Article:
Figure 1. Scatterplot matrix of calcalkalic porphyry copper deposits in British Columbia. Data are transformed to log base 10. This diagram assists in evaluating the relationships of the data. There are no obvious relationships between tonnage and metal grades.
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GRADE AND TONNAGE CURVES
Grade and tonnage curves graphically describe the distribution of tonnage and average deposit grades. The process of grade and tonnage curve construction involves the following steps:
 Plot the data are plotted as quantilequantile plots (qq plots).

 Plot the data as pairs plots (cf. Figure 1) to examine any possible associations or correlations.

 Calculate basic summary statistics on the data to check for nonnormality (log transform) or high variances

Figure 1 shows a scatterplot matrix of the grade and tonnage data. These data have been transformed to log base 10. This plot is a graphically convenient way of examining interactions between the variables. In resource assessment procedures, the commodities and tonnages should be uncorrelated. The application of methods such as scatterplot matrices and regression methods can assist in testing the degree of correlation. From Figure 1 it can be seen that there is little or no correlation between any of the variables. This has been verified using regression methods.
A discussion on the use of the lognormal model is given by Harris (1984). The correct interpretation of the curves is important in applying them to resource assessment. They are plotted as the log (base 10) of grade or tonnage versus the proportion of curve (01). Although the distribution of tonnage and grades for metal deposits is generally log normal, this is not necessarily the case for industrial minerals (Singer and Orris, 1994).
Figure 2: Grade and tonnage curves for British Columbia calcalkalic porphyry deposits. Individual deposits are shown a dots. The curved line represents a lognormal curve fitted to the mean and variance of the logtransformed data. The tie lines on each graph represent the values of the tonnage or grade at the 90th, 50th, and 10th percentile. The intersection of the data and lognormal curve with the yaxis represents the proportion of data that are greater than zero and/or not missing data (NA in Table 1a). The number of data points for each commodity is shown in the upper right of each figure. No distinction is made between production and reserve data.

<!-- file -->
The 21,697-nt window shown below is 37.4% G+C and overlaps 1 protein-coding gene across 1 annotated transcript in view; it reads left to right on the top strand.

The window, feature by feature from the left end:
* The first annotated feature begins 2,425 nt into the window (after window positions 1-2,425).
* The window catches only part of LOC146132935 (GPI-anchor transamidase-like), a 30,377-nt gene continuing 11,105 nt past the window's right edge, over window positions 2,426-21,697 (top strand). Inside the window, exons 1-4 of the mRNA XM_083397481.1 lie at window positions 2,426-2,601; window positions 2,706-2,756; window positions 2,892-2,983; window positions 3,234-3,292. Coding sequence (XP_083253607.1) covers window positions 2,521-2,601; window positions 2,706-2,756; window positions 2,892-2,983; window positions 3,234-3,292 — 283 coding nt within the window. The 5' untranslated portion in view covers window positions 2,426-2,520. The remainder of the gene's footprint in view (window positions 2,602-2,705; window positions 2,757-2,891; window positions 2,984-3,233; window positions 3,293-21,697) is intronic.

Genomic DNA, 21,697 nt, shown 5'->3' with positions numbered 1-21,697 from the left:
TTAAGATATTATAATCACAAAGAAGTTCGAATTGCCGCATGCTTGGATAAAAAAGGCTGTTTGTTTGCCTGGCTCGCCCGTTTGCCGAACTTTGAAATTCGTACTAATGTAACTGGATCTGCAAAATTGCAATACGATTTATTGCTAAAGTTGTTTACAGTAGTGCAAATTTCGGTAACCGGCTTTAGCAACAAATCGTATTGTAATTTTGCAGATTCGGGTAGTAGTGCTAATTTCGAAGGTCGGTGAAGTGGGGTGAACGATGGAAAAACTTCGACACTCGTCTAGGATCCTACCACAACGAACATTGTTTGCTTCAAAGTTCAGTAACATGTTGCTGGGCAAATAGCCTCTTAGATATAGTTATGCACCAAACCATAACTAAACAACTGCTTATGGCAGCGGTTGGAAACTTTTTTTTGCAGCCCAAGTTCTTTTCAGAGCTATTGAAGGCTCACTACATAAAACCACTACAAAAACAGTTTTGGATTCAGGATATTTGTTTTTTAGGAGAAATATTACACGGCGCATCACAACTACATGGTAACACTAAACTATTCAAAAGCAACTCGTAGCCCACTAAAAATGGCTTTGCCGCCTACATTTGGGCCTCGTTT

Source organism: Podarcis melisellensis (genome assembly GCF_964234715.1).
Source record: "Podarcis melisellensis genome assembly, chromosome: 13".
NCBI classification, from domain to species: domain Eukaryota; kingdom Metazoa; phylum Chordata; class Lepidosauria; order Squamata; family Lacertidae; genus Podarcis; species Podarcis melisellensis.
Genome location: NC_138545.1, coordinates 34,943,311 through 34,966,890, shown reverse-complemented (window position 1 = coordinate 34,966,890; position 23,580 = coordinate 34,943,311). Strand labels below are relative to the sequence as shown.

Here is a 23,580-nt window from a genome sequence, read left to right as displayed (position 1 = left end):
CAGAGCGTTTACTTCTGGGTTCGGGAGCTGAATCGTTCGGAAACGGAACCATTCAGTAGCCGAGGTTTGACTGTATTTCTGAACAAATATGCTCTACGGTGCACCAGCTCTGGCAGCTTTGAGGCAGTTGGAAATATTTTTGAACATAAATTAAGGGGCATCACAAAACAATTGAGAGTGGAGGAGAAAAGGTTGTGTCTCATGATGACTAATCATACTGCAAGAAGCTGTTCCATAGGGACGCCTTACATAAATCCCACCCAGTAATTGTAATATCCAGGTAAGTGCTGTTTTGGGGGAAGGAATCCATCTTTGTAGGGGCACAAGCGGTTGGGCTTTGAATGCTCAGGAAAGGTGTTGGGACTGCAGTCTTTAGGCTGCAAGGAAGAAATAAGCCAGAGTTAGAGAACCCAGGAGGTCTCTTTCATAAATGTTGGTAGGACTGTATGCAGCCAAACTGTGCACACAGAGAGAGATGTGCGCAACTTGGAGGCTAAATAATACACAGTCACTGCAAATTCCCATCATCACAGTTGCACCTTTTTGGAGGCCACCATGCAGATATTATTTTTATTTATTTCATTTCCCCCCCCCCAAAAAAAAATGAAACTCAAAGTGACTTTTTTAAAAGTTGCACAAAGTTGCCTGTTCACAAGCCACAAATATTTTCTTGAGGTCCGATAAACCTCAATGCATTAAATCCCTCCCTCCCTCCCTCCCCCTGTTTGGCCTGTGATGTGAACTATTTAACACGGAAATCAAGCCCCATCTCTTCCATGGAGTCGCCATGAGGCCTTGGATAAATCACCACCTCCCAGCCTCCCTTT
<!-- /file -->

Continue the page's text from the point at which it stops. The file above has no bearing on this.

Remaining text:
Figure 2 shows cumulative probability plots for the porphyry copper grade and tonnage data. Each plot shows the ordered tonnage or grade for each deposit as a point. A theoretical lognormal curve is also plotted on the graph. The curve is derived from the mean and variance of the sample data. Each curve also shows three tie lines at 90, 50 and 10 percentile levels of the curves. The grade or tonnage that is shown at the 50 percentile level indicates the average or mean grade or tonnage for that particular deposit type. The figures can be interpreted as 50 % of the deposits will have a grade or tonnage less than this value, and 50 % of the deposits will have a grade or tonnage greater than this value.
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In order to assess data that comprise the grade and tonnage information, various graphical procedures can be applied to test for atypical samples and examine the nature of the population distribution. The plots of Figure 3 show the log (base 10) of tonnage or grade of the deposits plotted against the quantiles of a normal distribution. Such plots can reveal atypical deposits or an unexpected trend in the data. Quantitative procedures can also be applied to determine which transformation best fits the data. Figures 3a and b show quantilequantile plots for both the raw data and the logtransformed tonnage data. In Figure 3a the four largest deposits appear as outliers. Even after applying a log transform to the tonnage data these four deposits are still noticeably large and possibly atypical. Also, in Figure 3b, there is a change in the slope of the curve where deposit tonnages exceed 100 million tonnes. Such a change in slope suggests two distinct tonnage populations. The cause of these two populations is not clearly understood. Figures 3c and d show quantilequantile plots for copper. In this case the distinction between the untransformed and transformed data is less obvious. On closer examination however, it can be seen that the logtransformed data provide a better fit in the quantilequantile plot. The copper data also displays four outliers which represent copper values greater than 0.5%. These data occur within the small to medium size deposits although there is no clear correlation between tonnage and copper grade as shown in Figure 1. The line of points in Figure 3d appears to be nearly a straight line. However, there is a slight change of curvature in the line at about log10 Cu = 0.4 (0.4%Cu) but it is not as nearly pronounced as the tonnage data in Figure 3b. Further study is required to investigate the possible bimodal nature of the calcalkalic porphyry copper deposits.